web analytics
Newbie needing information and support - Forno Bravo Forum: The Wood-Fired Oven Community


No announcement yet.

Newbie needing information and support

  • Filter
  • Time
  • Show
Clear All
new posts

  • Newbie needing information and support

    Hello Everyone,

    Thank you in advance for all of the information you have so generously shared on this forum. We are constructing an outdoor living area which is going to include a modular dome-type refractory WFO. I talked my husband and contractor into doing this rather than a fireplace. I love to cook and I am excited about the challenge of learning to cook in the wood oven. The problem I have is that this type of pizza oven is unusual in this area. My contractor has built ovens into fireplaces before, but has not completed a modular one in the igloo-style we are doing. My contractor and mason have done a lot of research and have consulted with the manufacturer, so I am confident in their knowledge and ability to build this for us, even if it is their first one. Everything that they have planned matches up to the information I am learning from this site. My concern is my lack of knowledge of what to do once I am alone with the oven. I am in the process of learning about curing. I think I understand about cracking. I plan to go slowly with the curing, to try to minimize cracking, but there seems to be conflicting information about how high to heat the oven, how many days of firing, and how long the oven should be held at temperature with each curing fire. I am also not clear on how big a fire is needed. I have seen the term "fires of hell" which frightens me a little bit. I also don't understand how to tell if a crack is insignificant or if it needs to be patched. It makes sense that if it has to be patched you would need to go through the curing process, but I am not clear on how to patch it or when to cure it. I did research prior to making the decision to put in the oven and felt fairly confident that we could manage it and would have a wonderful time. Now I feel a little panicked that I am going to unwittingly make mistakes that will cause us to end up with an expensive pile of useless masonry. Any recommended threads regarding the steps to follow from completion of the oven to the first pizza, or any encouraging advice would be greatly appreciated. I have read the Forno bravo information, which is probably what gave me the confidence to go forward with this project. It seems more positive than the posts I am reading. Thank you again for your support!

  • #2
    Re: Newbie needing information and support

    One piece of advice: watch your contractors like a hawk. We've herd of more than one build where the mason thought that insulation was a waste of time and money. Also make sure he's putting the oven sectors together with refractory mortar, which is more expensive and harder to get than the ordinary mason's mortar.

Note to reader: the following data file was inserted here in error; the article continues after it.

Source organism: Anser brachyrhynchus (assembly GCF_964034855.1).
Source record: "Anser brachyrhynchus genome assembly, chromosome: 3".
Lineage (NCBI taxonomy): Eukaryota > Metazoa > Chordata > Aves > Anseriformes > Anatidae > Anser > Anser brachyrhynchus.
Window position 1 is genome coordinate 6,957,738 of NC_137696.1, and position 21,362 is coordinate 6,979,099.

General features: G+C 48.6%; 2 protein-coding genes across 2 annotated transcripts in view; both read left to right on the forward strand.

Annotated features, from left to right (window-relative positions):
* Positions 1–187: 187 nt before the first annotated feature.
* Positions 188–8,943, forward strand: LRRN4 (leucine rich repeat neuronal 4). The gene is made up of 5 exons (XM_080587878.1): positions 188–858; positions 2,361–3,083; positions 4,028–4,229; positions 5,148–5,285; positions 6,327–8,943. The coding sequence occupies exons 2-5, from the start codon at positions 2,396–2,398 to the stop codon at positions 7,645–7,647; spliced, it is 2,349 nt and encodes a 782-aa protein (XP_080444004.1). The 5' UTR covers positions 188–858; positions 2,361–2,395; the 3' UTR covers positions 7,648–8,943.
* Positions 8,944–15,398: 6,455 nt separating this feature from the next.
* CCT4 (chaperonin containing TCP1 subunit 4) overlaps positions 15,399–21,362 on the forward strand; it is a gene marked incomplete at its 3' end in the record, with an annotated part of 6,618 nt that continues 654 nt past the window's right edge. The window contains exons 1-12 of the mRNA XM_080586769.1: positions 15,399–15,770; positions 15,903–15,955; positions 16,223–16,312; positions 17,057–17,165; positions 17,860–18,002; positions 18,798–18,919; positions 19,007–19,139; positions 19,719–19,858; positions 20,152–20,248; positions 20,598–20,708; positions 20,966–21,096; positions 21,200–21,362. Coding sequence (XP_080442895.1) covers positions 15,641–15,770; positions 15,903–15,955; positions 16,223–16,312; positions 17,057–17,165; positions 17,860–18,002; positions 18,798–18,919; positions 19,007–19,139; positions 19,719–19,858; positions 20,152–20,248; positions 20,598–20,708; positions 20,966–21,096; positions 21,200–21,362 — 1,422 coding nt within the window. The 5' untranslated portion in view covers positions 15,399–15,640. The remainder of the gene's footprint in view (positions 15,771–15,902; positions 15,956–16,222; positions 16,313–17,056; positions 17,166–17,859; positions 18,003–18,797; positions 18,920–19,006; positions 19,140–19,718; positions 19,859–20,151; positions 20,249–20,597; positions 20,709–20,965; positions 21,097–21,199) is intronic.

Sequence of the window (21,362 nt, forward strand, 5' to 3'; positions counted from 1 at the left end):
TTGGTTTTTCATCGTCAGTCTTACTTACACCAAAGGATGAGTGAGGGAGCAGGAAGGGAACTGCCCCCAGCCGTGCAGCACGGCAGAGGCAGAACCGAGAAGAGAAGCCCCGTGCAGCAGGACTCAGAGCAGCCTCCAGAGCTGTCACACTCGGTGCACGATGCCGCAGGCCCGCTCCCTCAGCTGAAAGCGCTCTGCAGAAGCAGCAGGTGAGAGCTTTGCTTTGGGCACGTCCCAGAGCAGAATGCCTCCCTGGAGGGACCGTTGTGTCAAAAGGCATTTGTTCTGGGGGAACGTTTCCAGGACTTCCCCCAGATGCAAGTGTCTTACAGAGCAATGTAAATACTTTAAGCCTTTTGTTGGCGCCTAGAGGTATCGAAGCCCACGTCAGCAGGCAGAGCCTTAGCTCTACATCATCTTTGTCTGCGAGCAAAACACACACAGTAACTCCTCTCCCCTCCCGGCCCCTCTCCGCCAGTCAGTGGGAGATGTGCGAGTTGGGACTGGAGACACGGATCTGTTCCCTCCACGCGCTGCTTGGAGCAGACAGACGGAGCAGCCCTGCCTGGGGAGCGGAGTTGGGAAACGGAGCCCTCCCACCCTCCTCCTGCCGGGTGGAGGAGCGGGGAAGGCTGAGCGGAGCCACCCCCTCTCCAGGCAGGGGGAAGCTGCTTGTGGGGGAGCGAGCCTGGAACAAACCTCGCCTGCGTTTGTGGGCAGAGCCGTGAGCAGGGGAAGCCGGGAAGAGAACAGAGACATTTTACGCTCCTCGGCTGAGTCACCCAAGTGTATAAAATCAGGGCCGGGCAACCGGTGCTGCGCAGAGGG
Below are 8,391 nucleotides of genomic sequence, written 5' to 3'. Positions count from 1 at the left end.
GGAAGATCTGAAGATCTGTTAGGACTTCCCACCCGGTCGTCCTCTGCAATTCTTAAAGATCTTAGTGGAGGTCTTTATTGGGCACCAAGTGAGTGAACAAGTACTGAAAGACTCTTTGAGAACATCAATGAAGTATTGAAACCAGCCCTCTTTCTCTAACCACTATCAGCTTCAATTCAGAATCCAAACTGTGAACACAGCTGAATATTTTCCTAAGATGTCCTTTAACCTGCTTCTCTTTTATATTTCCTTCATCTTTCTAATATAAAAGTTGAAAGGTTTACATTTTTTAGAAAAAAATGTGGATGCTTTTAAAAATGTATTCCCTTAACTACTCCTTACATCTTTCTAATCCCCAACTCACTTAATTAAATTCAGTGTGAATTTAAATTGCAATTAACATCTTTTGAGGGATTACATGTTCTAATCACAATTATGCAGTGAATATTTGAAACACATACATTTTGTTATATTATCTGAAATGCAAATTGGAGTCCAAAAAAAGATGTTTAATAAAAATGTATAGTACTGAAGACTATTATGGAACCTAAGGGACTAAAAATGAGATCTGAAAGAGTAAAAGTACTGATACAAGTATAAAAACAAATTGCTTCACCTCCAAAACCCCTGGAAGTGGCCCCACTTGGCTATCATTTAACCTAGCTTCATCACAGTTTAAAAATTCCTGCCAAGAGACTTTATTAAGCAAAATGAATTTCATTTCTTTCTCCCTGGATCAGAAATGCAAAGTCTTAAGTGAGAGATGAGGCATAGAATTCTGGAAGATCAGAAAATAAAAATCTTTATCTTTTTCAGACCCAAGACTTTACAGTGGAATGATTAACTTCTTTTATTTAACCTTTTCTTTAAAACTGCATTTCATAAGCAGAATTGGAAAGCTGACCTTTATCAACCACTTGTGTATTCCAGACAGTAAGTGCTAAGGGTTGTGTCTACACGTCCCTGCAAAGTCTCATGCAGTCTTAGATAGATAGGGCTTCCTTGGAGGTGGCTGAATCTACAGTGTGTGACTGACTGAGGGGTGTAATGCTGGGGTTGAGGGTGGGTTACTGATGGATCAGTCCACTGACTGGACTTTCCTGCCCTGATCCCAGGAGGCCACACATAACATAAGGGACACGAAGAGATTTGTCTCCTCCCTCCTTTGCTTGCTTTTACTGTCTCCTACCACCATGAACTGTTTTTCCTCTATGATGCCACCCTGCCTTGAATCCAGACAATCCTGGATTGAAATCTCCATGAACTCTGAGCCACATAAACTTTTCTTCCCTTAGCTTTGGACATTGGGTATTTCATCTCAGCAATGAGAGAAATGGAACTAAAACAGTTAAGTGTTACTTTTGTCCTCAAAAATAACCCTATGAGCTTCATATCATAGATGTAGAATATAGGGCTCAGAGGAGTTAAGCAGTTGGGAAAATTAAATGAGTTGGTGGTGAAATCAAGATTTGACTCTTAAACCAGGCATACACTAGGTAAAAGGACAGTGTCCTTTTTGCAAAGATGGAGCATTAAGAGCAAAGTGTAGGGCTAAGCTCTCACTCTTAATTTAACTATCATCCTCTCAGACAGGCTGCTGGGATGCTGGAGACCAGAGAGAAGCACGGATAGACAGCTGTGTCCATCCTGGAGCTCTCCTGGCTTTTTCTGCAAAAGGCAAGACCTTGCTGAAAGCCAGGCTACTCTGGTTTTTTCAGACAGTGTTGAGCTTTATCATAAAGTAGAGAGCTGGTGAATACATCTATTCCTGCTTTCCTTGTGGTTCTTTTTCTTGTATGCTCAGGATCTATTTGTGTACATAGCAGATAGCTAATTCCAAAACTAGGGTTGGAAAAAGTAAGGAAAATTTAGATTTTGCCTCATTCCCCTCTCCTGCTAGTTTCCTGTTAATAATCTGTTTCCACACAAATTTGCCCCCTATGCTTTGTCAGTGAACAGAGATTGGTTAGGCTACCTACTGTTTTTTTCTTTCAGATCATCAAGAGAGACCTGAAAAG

As for curing and cooking, we'll hold your hand when the time comes.
    My geodesic oven project: part 1, part 2


    • #3
      Re: Newbie needing information and support

      Thank you for the reply. I have 6 bags of refractory mortar in my back yard, so I think we have that one covered. I am going to double check the level of insulation they are planning, but my contractor and mason see this as an opportunity to be among the first to provide this type of WFO to this area. I think they are invested in doing it correctly and they want us to be satisfied for future reference. The contractor is planning to do one of these on his own patio in the future, so he has a personal interest in learning about them. It is a relief to know that you will be willing to help me when the time comes to light this jewel. I am so excited and cannot wait to start cooking. I hope to use this oven as much as the one in my home.


      • #4
        Re: Newbie needing information and support

        Just because I am curious...it sounds like you've done the homework to educate yourself about this whole WFO oven deal and that you have an excellent working knowledge already, so why the decision to turn the construction over to someone else?

        Not that there is anything wrong with hiring someone, but one thing I've learned and am still constantly reminded of with all my crazy construction endeavours is that you'll never find anyone who has the best interests of your project in mind more than yourself.

        Ask your contractor the questions you've outlined above and see what he says. That should give you a good idea about whether he's done his homework as well as you have.

        I'm certainly no expert, and I'm just at the point in my WFO build where I am putting in my keystone and finishing my arch and flue, but I'm planning on following the 7 fires method outlined in one of the threads here on the forum...really small to big...method for curing after letting my finished oven air dry for a week or two. As far as cracking goes, it's a fact of any kind of masonry work that you are going to get cracks because mortar contains water and when water evaporates, things shrink. This from a girl who lives in a concrete house with a concrete roof and who has poured and built and finished all manner of concrete and masonry things indoors and and out. Don't let hairline cracks freak you out because they don't matter structurally. If you get cracks that are larger, I'm sure the forum will have excellent advice. Rarely does anything end up being un-fixable, and that's the beauty of hiring someone, I guess...that you'll be able to turn the responsbility for any contingencies over to whomever you paid in to do the work in the first place.